A particular certification path may not, however, be appropriate for all applications. Therefore, an application MAY augment this algorithm to further limit the set of valid paths. The path validation process also determines the set of certificate policies that are valid for this path, based on the certificate policies extension, policy mappings extension, policy constraints extension, and inhibit anyPolicy extension. To achieve this, the path validation algorithm constructs a valid policy tree. If the set of certificate policies that are valid for this path is not empty, then the result will be a valid policy tree of depth n, otherwise the result will be a null valid policy tree.¶
NEW:¶
A particular certification path may not, however, be appropriate for all applications. Therefore, an application MAY augment this algorithm to further limit the set of valid paths. The path validation process also determines the set of certificate policies that are valid for this path, based on the certificate policies extension, policy mappings extension, policy constraints extension, and inhibit anyPolicy extension. To achieve this, the path validation algorithm constructs a valid policy set, which may be empty if no certificate policies are valid for this path.¶
This update replaces entry (a) of Section 6.1.2 of [RFC5280] with the following text:¶
valid_policy_graph
: A directed acyclic graph of certificate
policies with their optional qualifiers; each of the leaves
of the graph represents a valid policy at this stage in the
certification path validation. If valid policies exist at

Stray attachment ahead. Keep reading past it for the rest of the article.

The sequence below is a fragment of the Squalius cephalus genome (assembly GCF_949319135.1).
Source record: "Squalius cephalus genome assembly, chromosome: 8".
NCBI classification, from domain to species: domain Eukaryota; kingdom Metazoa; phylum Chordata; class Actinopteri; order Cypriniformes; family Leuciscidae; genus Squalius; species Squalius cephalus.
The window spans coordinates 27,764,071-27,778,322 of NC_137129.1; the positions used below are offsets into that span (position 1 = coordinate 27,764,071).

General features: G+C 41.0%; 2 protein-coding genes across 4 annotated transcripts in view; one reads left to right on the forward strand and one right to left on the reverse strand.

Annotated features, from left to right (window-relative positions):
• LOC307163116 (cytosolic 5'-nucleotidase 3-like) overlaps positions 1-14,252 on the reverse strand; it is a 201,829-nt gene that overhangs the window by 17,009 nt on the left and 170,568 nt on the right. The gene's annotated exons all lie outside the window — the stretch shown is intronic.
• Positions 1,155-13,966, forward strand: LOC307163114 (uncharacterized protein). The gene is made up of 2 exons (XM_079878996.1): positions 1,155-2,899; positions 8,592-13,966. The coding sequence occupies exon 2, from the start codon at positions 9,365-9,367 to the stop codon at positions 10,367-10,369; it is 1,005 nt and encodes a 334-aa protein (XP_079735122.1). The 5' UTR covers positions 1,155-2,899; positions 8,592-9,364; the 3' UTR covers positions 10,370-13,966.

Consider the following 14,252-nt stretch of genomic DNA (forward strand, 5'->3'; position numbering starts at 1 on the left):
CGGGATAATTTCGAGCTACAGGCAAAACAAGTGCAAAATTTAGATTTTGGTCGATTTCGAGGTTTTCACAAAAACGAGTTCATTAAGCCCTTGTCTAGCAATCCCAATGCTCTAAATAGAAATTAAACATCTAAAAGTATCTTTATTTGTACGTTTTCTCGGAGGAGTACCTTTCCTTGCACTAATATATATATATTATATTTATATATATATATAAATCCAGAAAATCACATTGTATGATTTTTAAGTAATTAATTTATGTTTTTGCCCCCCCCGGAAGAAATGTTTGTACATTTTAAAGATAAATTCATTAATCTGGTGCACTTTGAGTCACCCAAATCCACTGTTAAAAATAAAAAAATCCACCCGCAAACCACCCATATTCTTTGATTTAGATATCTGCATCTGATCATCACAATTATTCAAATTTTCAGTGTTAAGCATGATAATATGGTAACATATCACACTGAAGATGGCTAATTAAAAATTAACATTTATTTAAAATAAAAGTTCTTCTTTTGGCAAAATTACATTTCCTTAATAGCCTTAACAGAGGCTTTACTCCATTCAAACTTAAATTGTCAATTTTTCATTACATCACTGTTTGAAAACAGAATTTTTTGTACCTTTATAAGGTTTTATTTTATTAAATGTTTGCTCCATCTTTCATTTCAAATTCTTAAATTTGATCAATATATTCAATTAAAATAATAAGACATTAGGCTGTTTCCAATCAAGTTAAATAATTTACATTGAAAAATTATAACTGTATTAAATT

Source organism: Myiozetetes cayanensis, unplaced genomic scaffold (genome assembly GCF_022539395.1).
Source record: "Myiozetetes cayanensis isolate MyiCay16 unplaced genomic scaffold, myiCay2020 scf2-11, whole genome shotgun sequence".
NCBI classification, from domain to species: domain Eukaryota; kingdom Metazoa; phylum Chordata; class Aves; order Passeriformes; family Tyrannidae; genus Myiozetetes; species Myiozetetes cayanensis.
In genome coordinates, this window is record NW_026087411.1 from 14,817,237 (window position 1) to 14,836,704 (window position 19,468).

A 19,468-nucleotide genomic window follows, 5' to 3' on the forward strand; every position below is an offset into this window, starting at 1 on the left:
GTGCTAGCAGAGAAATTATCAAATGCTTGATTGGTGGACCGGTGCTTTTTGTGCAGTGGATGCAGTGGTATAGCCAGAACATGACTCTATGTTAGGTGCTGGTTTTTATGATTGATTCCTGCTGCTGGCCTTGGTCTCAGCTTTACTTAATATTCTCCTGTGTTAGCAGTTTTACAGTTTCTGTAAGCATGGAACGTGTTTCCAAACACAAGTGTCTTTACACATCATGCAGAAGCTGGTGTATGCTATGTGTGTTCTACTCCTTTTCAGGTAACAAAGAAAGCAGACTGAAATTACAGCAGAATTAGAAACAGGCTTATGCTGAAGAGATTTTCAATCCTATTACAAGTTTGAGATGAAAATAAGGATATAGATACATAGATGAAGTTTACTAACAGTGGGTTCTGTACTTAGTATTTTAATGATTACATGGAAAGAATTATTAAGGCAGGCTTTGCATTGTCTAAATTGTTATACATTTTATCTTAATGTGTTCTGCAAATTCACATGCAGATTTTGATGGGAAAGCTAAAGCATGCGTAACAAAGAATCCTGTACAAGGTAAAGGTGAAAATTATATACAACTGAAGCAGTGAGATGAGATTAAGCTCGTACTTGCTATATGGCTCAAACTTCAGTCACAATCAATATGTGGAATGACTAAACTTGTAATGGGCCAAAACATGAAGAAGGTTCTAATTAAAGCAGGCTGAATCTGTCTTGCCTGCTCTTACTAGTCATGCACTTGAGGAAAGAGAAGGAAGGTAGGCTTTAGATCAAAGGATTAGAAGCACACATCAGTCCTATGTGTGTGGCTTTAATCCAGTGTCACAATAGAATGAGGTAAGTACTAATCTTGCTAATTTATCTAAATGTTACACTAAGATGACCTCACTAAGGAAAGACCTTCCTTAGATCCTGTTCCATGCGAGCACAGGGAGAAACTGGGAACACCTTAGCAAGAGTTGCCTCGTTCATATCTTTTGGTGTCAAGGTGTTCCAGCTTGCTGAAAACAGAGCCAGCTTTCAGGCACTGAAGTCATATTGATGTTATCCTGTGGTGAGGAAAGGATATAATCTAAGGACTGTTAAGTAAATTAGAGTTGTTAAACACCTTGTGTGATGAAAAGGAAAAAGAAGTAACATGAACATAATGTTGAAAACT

this stage in the certification path validation, the depth of
the graph is equal to the number of certificates in the chain
that have been processed. If valid policies do not exist at
this stage in the certification path validation, the graph is
set to NULL. Once the graph is set to NULL, policy processing
ceases. Implementations MAY omit qualifiers if not returned
in the output.¶
Each node in the valid_policy_graph
includes three data objects:
the valid policy, a set of associated policy qualifiers, and a set of
one or more expected policy values.¶
Nodes in the graph can be divided into depths, numbered starting from zero. A node at depth x can have zero or more children at depth x+1 and, with the exception of depth zero, one or more parents at depth x-1. No other edges between nodes may exist.¶
If the node is at depth x, the components of the node have the following semantics:¶
The valid_policy
is a single policy OID representing a valid policy for the path of length x.¶
The qualifier_set
is a set of policy qualifiers associated with the valid policy in certificate x.
It is only necessary to maintain this field if policy qualifiers are returned to the application.
See Section 6.1.5, step (g).¶
The expected_policy_set
contains one or more policy OIDs that would satisfy this policy in the certificate x+1.¶
The initial value of the valid_policy_graph
is a single node with
valid_policy
anyPolicy, an empty qualifier_set
, and an
expected_policy_set
with the single value anyPolicy. This node is
considered to be at depth zero.¶
The graph additionally satisfies the following invariants:¶
For any depth x and policy OID P-OID, there is at most one node at depth x whose valid_policy
is P-OID.¶
The expected_policy_set
of a node whose valid_policy
is anyPolicy is always {anyPolicy}.¶
A node at depth x whose valid_policy
is anyPolicy, except for the one at
depth zero, always has exactly one parent: a node at depth x-1 whose
valid_policy
is also anyPolicy.¶
Each node at depth greater than 0 has either one or more parent nodes whose valid_policy
is not anyPolicy,
or a single parent node whose valid_policy
is anyPolicy.
That is, a node cannot simultaneously be a child of both anyPolicy and some non-anyPolicy OID.¶
Figure 4 is a graphic representation of the initial state of the
valid_policy_graph
. Additional figures will use this format to
describe changes in the valid_policy_graph
during path processing.¶
This update replaces steps (d), (e), and (f) of Section 6.1.3 of [RFC5280] with the following text:¶